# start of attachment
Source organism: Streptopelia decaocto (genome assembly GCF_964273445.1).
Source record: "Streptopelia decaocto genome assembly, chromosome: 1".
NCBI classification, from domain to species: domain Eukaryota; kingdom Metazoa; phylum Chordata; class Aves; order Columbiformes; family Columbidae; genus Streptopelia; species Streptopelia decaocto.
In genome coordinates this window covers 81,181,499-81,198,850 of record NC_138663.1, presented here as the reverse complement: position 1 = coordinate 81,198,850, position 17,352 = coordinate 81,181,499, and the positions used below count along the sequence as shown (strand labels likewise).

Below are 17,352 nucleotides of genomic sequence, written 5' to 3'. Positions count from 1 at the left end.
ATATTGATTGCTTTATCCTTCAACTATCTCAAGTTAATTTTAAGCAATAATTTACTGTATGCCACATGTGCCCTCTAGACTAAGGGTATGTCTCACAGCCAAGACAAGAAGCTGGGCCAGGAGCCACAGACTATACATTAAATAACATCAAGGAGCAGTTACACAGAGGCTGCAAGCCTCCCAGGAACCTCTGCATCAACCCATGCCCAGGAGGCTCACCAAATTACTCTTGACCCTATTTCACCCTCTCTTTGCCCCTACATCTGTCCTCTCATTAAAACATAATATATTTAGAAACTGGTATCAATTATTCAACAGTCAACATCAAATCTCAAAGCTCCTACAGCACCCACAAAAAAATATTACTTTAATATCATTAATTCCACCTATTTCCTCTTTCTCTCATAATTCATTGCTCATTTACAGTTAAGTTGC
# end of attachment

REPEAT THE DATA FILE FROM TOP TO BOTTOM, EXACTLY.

Source organism: Streptopelia decaocto (genome assembly GCF_964273445.1).
Source record: "Streptopelia decaocto genome assembly, chromosome: 1".
NCBI classification, from domain to species: domain Eukaryota; kingdom Metazoa; phylum Chordata; class Aves; order Columbiformes; family Columbidae; genus Streptopelia; species Streptopelia decaocto.
In genome coordinates this window covers 81,181,499-81,198,850 of record NC_138663.1, presented here as the reverse complement: position 1 = coordinate 81,198,850, position 17,352 = coordinate 81,181,499, and the positions used below count along the sequence as shown (strand labels likewise).

Below are 17,352 nucleotides of genomic sequence, written 5' to 3'. Positions count from 1 at the left end.
ATATTGATTGCTTTATCCTTCAACTATCTCAAGTTAATTTTAAGCAATAATTTACTGTATGCCACATGTGCCCTCTAGACTAAGGGTATGTCTCACAGCCAAGACAAGAAGCTGGGCCAGGAGCCACAGACTATACATTAAATAACATCAAGGAGCAGTTACACAGAGGCTGCAAGCCTCCCAGGAACCTCTGCATCAACCCATGCCCAGGAGGCTCACCAAATTACTCTTGACCCTATTTCACCCTCTCTTTGCCCCTACATCTGTCCTCTCATTAAAACATAATATATTTAGAAACTGGTATCAATTATTCAACAGTCAACATCAAATCTCAAAGCTCCTACAGCACCCACAAAAAAATATTACTTTAATATCATTAATTCCACCTATTTCCTCTTTCTCTCATAATTCATTGCTCATTTACAGTTAAGTTGC